In the novel The One Who Flew over the Cuckoo’s Nest Kesey explores the use of mechanical imagery to represent modern society. By means technology, society gains control and overpower individuality and natural compulsions. The hospital consists of the assistants and ‘Nurse Ratched’ who are described by ‘Chief Bromden’ as being made of motley machine parts. In ‘Chief Bromden’s’ dream, when ‘Blastic is disembowelled, rust, not blood, spills out’, reveals that the aids ...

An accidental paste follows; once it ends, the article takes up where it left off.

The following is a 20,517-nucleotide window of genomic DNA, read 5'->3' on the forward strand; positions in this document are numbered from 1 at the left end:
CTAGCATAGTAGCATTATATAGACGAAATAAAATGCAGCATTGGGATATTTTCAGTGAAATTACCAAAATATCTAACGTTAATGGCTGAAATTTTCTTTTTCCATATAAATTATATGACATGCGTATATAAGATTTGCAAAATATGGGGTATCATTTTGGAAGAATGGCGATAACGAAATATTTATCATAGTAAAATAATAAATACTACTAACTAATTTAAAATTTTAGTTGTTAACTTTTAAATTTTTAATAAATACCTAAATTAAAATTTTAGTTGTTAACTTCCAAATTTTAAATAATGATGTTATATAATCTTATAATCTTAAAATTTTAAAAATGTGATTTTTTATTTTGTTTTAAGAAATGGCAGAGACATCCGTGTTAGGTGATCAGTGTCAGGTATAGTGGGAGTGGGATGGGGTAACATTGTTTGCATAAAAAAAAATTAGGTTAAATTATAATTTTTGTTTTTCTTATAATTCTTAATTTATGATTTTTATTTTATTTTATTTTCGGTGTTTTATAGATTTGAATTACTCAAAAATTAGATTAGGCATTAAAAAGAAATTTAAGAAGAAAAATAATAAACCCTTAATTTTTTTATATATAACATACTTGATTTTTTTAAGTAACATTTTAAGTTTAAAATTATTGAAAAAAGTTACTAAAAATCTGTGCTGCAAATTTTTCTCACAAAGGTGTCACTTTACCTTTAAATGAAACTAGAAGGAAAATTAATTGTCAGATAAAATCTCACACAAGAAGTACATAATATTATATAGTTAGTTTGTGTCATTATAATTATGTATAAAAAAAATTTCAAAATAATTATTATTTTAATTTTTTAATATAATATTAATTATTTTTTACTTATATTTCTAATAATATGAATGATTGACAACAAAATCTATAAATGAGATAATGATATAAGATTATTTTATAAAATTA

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...e a part of his brain. These operations remove a man’s individuality and freedom. Kesey successfully portrays woman as overpowering and castrating as they as disabling McMurphy from sexual ability. Opposing to this, the Crucible witch trials empower several woman in the play that are previously marginalized in their society. In general, women occupy the lowest of male-dominated Salem and have very few options in life. The woman are brought up to work as servants for the men in the town until they reach of an age which they are then set to be married off and have children. Not only is Abigail so restricted, she also is a slave to John Proctor’s sexual conceptions. He manages to shed her of her innocence when he instigates adultery with her, and he provokes her jealousy when he terminates their affair. Women are portrayed as weak, innocent and selfish in this matter.
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